The goal is not to hire people who simply have a skill set you need, the goal is to hire people who believe what you believe.
The goal is to hire those who are passionate for your WHY, your purpose, cause and belief, and who have the attitude that fits in your culture. Once that is established, only then should their skills set and experience be evaluated.
Great people don’t hire skilled people and motivate them, they hire already motivated people and inspire them.
The fact is that your life will be a continuous series of problems, difficulties, setbacks, and temporary failures. These unexpected and unwanted reversals and disappointments are a normal, natural, and unavoidable fact of growing up. To change your thinking and change your life, you must make a decision to get over them and to get on with your life, no matter what happened. Until you do, you remain a slave to the past, which cannot be changed in any case. Make a decision today that, from now on, you are going to eliminate all the “if only’s” from your life.
You discipline yourself to stand back mentally and deal with the problem intelligently. You use your mind to see the situation objectively and make better decisions to resolve it.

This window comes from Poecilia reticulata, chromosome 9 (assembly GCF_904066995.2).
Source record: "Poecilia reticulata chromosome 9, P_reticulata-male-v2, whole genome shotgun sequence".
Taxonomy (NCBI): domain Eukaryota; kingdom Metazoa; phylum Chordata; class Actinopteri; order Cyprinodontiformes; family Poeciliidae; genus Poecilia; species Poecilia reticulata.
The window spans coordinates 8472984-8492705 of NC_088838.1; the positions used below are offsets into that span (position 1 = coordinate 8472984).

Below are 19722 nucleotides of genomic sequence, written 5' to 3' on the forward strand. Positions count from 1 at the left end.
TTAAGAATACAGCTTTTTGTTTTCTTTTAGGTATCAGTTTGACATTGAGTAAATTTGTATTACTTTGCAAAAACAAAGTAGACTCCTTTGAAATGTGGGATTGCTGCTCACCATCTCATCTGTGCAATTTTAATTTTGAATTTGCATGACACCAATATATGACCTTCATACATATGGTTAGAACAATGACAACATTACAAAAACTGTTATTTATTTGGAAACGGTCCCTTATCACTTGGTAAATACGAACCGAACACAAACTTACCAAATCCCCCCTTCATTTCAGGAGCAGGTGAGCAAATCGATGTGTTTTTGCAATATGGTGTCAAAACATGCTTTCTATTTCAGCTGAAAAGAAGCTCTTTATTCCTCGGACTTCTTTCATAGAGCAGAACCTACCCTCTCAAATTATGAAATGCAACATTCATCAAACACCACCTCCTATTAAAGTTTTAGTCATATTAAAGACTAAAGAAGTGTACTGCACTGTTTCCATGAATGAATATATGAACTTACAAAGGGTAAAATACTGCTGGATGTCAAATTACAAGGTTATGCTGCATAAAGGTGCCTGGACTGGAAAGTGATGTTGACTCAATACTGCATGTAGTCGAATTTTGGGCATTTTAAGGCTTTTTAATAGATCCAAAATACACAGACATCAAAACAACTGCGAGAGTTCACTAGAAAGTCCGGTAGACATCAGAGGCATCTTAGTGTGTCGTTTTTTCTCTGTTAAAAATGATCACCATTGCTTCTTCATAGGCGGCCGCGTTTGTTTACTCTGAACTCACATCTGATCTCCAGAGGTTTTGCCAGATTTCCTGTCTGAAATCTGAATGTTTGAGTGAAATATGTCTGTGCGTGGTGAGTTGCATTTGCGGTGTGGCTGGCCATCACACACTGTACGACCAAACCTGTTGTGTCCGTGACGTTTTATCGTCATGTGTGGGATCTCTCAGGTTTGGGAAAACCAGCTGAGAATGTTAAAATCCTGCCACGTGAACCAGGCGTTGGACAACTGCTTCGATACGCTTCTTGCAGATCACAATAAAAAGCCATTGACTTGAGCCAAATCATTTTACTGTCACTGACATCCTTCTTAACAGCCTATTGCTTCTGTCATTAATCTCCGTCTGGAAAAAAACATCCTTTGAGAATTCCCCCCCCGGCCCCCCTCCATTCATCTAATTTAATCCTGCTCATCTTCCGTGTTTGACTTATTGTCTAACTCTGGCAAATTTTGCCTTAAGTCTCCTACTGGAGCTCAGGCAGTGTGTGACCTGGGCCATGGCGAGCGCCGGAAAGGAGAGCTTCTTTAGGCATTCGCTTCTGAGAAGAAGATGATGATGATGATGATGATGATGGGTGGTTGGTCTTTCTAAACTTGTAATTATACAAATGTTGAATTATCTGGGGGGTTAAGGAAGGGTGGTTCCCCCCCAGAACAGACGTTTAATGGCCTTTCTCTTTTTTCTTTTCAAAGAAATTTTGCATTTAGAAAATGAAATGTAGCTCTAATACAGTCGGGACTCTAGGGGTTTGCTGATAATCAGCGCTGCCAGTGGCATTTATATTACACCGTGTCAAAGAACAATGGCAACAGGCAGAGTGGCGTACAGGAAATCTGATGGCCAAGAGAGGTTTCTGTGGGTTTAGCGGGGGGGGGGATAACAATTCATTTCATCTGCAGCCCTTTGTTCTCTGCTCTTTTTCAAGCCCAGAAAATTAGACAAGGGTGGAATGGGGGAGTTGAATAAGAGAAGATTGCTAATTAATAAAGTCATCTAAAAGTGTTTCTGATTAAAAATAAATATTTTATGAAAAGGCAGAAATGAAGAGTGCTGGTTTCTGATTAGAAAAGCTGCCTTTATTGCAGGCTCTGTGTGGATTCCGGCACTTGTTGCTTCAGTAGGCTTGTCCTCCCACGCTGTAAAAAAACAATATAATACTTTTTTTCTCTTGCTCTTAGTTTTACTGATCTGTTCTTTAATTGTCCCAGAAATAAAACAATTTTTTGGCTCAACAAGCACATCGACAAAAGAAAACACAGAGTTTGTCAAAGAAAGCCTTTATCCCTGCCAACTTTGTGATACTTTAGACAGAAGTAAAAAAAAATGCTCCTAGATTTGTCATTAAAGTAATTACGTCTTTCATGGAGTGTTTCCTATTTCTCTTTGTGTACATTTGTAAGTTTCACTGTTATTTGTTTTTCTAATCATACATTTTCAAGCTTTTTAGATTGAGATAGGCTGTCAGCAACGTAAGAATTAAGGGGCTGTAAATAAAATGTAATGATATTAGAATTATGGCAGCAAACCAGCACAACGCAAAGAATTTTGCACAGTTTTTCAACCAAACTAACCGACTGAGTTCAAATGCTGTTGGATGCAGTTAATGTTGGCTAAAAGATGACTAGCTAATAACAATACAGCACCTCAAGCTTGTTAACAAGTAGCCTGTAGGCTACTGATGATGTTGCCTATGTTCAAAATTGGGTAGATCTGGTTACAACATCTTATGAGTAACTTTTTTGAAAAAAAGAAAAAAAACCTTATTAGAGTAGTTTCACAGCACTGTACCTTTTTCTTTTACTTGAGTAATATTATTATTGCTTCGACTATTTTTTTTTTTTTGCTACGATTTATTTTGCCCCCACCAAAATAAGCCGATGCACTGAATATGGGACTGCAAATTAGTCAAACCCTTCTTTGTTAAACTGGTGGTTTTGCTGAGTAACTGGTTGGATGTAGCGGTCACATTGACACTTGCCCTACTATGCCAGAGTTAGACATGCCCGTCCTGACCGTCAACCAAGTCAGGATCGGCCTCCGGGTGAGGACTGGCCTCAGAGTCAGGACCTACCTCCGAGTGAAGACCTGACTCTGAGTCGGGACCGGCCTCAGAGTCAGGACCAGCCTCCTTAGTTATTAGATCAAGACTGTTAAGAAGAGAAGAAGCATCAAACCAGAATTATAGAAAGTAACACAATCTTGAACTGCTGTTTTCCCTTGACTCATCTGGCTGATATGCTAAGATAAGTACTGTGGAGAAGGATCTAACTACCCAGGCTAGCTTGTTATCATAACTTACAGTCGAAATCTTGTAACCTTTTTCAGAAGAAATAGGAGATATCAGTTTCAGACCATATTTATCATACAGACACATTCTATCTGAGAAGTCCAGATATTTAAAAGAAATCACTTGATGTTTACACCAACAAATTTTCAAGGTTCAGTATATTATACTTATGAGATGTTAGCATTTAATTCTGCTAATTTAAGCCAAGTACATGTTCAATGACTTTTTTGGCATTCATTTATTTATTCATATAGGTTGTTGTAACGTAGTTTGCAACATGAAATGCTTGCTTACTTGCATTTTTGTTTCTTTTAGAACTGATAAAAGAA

I am a great admirer of Abraham Lincoln, and one reason I am is because he came to the point so quickly. He was a master of brevity. He made the most famous address in the history of the world. The man who preceded him to the platform spoke for two hours. Then Lincoln spoke – for exactly two minutes.
Overtalking is one of the worst of all social faults.
Whenever you become conscious of talking too long – stop! “Set Off the alarm clock” on yourself.
A salesman cannot know too much, but he can talk too much.
I don’t mean we should be abrupt. We quickly resent the person who is abrupt; but we admire the person who is brief and to the point.
As a leader, I have always followed the principles I first saw demonstrated by the regent at the Great Place. I have always endeavored to listen to what each and every person in a discussion had to say before venturing my own opinion. Oftentimes, my own opinion will simply represent a consensus of what I heard in the discussion. I always remember the regent’s axiom: a leader, he said, is like a shepherd. He stays behind the flock, letting the most nimble go on ahead, whereupon the others follow, not realizing that all along they are being directed from behind.